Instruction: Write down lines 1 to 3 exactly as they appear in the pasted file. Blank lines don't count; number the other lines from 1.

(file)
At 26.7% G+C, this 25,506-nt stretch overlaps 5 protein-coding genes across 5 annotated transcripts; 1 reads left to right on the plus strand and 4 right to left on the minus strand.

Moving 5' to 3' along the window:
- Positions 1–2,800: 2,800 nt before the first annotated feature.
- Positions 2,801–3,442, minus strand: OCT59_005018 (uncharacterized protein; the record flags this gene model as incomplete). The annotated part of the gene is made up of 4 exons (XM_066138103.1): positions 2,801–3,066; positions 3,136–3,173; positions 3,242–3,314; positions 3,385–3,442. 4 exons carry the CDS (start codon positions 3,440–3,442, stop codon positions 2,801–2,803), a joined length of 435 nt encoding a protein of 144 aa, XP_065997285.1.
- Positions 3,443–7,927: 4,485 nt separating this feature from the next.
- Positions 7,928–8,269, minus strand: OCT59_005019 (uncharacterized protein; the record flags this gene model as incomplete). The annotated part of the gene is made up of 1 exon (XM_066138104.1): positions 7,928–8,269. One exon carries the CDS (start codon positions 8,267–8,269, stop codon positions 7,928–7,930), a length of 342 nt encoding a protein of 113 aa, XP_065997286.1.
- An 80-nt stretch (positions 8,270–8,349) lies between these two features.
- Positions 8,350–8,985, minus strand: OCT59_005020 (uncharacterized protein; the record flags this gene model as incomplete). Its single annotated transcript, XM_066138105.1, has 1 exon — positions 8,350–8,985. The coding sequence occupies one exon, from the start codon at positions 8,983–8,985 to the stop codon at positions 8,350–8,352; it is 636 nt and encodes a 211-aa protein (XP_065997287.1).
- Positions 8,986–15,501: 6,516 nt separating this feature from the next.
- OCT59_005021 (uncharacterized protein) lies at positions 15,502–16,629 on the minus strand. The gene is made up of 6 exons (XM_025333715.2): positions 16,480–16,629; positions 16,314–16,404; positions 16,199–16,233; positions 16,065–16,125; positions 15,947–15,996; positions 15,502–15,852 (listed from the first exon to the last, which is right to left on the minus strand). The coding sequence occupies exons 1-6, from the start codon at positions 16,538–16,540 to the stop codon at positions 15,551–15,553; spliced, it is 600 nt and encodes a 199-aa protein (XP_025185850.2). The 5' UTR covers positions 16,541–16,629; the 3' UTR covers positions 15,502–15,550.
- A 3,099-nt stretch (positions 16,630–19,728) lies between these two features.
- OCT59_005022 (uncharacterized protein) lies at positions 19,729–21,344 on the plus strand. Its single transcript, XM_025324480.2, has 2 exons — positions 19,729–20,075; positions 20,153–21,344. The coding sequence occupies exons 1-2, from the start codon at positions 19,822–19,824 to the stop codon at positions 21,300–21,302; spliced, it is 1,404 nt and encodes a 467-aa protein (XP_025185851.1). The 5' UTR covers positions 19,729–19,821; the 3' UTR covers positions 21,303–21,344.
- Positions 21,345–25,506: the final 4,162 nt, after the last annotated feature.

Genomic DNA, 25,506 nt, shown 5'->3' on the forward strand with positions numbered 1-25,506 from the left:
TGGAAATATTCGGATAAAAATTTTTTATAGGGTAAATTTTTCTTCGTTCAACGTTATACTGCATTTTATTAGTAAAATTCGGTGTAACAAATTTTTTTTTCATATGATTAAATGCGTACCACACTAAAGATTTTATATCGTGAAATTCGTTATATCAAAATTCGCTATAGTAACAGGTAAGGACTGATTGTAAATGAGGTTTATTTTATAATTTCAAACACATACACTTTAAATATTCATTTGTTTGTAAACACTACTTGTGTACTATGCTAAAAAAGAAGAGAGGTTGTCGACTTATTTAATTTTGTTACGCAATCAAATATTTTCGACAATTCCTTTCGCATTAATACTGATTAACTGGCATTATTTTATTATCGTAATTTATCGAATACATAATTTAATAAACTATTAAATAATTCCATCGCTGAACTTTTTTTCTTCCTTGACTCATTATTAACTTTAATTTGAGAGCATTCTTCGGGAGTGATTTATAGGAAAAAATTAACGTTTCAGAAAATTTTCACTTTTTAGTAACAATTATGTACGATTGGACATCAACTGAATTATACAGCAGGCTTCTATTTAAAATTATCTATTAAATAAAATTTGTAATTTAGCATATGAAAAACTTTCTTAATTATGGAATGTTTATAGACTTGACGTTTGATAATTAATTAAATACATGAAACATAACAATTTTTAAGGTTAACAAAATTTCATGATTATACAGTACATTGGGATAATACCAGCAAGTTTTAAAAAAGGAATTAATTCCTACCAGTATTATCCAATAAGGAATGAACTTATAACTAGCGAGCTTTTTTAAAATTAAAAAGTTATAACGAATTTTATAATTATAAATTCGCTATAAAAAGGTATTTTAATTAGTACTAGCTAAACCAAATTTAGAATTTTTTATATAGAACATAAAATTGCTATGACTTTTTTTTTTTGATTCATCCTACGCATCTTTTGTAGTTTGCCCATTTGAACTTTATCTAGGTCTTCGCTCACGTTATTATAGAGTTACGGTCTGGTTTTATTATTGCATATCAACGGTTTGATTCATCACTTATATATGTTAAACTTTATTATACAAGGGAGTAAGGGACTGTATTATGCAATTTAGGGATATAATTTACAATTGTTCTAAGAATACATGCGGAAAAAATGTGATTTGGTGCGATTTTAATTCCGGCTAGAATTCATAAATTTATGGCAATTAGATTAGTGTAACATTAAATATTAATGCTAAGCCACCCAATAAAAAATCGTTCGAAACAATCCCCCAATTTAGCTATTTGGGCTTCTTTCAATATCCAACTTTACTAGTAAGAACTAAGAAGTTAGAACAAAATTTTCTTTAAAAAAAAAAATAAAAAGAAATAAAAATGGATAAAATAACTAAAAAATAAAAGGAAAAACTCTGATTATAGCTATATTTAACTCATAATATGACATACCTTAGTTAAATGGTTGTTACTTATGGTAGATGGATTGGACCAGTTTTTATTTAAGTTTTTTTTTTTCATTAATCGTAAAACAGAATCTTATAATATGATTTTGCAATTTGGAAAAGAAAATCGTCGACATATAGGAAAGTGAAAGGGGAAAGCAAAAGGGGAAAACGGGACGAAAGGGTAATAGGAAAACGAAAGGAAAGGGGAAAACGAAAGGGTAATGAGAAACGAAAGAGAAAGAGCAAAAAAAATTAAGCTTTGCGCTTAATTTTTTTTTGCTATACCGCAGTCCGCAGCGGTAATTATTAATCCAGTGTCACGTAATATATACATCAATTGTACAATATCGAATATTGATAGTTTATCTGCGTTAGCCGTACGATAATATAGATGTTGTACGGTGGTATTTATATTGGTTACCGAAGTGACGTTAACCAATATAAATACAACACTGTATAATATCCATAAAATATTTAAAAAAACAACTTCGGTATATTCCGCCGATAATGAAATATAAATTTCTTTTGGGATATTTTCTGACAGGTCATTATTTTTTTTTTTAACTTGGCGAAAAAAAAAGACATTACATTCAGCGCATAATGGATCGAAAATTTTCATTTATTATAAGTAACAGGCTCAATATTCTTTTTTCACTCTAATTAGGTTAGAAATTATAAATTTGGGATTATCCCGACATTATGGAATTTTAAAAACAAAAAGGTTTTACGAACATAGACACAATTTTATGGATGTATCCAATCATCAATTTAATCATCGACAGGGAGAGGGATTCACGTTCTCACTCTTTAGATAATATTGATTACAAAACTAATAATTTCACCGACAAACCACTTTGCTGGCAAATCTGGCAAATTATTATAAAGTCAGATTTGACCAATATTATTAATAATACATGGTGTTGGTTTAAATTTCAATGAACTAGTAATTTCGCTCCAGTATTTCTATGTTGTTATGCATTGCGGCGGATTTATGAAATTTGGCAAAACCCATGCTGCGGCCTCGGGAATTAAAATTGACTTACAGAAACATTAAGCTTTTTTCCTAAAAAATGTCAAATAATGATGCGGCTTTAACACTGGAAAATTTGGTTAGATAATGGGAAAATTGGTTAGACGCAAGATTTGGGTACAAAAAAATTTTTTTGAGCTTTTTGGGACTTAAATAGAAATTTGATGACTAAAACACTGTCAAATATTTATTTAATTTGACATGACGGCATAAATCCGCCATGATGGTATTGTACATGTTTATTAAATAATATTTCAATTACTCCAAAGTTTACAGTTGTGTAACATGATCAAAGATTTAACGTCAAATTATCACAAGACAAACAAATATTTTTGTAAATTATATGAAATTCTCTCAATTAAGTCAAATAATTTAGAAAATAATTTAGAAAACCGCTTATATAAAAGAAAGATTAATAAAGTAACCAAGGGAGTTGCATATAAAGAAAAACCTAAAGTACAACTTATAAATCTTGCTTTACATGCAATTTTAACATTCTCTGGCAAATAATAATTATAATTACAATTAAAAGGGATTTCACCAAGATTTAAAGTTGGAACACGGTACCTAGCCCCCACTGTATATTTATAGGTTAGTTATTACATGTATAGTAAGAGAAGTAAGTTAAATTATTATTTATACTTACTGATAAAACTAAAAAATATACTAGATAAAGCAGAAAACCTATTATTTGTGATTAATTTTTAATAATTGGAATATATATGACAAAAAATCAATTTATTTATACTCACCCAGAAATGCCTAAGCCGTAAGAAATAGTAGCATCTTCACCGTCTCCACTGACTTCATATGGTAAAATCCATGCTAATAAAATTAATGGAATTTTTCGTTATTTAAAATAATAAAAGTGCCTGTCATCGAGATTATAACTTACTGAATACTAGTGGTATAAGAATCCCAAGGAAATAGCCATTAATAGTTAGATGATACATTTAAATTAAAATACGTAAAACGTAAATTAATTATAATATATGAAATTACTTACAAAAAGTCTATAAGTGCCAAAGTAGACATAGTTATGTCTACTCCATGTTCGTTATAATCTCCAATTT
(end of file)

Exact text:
At 26.7% G+C, this 25,506-nt stretch overlaps 5 protein-coding genes across 5 annotated transcripts; 1 reads left to right on the plus strand and 4 right to left on the minus strand.

Moving 5' to 3' along the window:
- Positions 1–2,800: 2,800 nt before the first annotated feature.